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BENGALURU/DHAKA/ MUMBAI/BANGKOK /HANOI: A strong dollar slowed imports to flood-hit Bangladesh this week as it grappled with soaring domestic rates, while prices of rice exported from Thailand and Vietnam fell as supplies increased.

“Though traders have started to import, the volume is not significant. Sliding local currency against the dollar is discouraging them,” a Dhaka-based trader said. Bangladesh started importing rice from neighbouring India after the government had allowed private traders to import 1 million tonnes of rice and slashed import duties after floods destroyed crops.

The Bangladesh government also sought a letter of credit from the central bank, with rice import data, to tide over the supply situation, officials said. Rates for India’s 5% broken parboiled variety were unchanged at $362-$368 per tonne, as weak demand offset supply concerns.

“Paddy sowing is still lagging in key eastern states. Even if it picks up in coming weeks, yields are likely to be lower than normal,” said an exporter from the state of Andhra Pradesh in India.

Rice farmers have planted 17 million hectares so far this season, India’s farm ministry data showed, down 19% from the same period last year, amid scanty rainfall.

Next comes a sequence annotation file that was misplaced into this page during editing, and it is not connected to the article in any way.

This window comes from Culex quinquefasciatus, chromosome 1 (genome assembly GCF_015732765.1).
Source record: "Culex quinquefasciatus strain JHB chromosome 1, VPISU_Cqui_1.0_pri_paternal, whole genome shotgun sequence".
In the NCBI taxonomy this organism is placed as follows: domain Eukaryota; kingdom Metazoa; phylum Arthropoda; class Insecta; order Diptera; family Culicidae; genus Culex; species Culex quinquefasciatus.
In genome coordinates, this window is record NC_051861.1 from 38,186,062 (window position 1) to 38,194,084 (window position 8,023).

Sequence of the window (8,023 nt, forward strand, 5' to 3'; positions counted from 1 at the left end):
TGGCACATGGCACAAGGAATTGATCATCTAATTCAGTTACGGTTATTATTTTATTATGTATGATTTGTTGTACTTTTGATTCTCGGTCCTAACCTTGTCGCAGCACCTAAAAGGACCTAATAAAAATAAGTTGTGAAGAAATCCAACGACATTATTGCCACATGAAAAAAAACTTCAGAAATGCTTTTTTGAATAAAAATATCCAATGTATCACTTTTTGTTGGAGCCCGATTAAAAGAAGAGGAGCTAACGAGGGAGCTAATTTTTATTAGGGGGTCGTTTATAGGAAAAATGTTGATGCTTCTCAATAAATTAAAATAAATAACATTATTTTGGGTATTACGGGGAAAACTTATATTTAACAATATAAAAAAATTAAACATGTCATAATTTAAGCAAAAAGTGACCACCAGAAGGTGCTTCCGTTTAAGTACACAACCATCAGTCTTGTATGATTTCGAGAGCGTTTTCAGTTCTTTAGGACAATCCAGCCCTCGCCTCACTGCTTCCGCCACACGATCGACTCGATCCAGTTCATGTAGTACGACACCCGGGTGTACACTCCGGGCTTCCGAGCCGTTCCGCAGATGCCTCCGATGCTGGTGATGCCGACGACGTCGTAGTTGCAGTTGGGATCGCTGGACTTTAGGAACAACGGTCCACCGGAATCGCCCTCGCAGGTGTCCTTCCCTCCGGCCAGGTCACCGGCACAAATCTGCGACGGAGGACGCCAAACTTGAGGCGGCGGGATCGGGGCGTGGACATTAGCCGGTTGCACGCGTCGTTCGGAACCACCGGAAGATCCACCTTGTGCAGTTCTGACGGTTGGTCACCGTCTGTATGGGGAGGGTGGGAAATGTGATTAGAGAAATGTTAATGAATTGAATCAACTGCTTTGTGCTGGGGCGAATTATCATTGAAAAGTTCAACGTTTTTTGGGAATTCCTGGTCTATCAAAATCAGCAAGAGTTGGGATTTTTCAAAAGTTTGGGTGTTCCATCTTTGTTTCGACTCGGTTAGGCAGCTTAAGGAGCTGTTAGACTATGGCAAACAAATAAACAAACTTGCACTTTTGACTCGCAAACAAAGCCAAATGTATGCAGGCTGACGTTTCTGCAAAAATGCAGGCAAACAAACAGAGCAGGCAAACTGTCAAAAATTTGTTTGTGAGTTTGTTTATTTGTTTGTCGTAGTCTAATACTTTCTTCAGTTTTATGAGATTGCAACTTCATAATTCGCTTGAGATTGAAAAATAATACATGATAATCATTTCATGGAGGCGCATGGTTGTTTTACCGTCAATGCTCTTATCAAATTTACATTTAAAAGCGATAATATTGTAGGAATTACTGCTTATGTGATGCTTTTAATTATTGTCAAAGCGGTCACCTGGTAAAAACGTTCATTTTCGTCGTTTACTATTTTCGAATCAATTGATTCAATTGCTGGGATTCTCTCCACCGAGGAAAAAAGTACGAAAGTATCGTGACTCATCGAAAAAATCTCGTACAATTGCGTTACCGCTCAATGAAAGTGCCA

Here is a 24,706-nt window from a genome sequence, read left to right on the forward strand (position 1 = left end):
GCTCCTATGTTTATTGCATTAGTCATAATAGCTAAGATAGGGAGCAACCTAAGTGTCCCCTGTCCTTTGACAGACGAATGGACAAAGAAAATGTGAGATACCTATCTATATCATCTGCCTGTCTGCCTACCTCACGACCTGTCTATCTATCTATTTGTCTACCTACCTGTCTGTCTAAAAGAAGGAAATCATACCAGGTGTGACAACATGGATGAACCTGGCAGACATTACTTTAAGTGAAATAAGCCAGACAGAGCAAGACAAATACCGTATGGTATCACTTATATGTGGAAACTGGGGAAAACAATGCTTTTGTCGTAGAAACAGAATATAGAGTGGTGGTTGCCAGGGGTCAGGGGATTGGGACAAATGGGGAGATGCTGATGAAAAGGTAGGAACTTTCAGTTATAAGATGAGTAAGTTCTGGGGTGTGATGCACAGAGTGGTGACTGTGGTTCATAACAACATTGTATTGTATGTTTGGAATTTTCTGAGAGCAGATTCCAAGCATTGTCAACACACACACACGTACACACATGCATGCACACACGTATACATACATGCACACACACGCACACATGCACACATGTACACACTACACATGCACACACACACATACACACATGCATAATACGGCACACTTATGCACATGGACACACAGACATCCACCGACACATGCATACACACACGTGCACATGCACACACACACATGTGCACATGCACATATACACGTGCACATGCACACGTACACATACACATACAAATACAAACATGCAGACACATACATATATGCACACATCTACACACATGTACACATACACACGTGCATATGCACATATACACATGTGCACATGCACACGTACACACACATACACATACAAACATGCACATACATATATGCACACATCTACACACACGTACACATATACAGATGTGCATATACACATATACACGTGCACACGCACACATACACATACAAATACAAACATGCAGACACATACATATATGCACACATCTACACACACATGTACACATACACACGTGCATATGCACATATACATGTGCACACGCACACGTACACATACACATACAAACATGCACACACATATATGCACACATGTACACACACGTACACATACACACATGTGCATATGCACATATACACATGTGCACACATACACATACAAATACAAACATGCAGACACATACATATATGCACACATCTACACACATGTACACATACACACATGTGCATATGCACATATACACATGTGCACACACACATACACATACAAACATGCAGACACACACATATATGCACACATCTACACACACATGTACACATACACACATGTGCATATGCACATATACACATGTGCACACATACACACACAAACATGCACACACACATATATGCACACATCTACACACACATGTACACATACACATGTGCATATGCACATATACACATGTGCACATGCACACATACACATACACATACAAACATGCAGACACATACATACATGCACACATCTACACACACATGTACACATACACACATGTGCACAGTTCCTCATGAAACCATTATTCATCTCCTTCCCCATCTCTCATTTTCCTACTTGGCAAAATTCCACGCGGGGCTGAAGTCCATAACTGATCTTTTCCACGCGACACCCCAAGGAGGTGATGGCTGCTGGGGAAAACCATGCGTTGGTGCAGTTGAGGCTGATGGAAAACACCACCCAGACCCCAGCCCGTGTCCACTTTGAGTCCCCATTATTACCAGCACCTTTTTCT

Thailand’s 5% broken rice prices fell to $400 per tonne from last week’s $420. “The decline is due to a drop in FOB (free-on-board) prices. Demand should come in, with exports exceeding 6 million tonnes amid the weaker baht,” a Bangkok-based trader said, adding good rains have increased supply.

Vietnam’s 5% broken rice prices fell to $395-$413 from $415-$420 last week. “Demand is weak, while domestic supplies are strong thanks to the summer-autumn harvest,” a Ho Chi Minh City-based trader said.

“Prices won’t likely recover in the short term since Thai and Indian rates remain low,” the trader said. Data showed 269,775 tonnes to be loaded at Ho Chi Minh City port in July, mostly bound for the Philippines and Africa.

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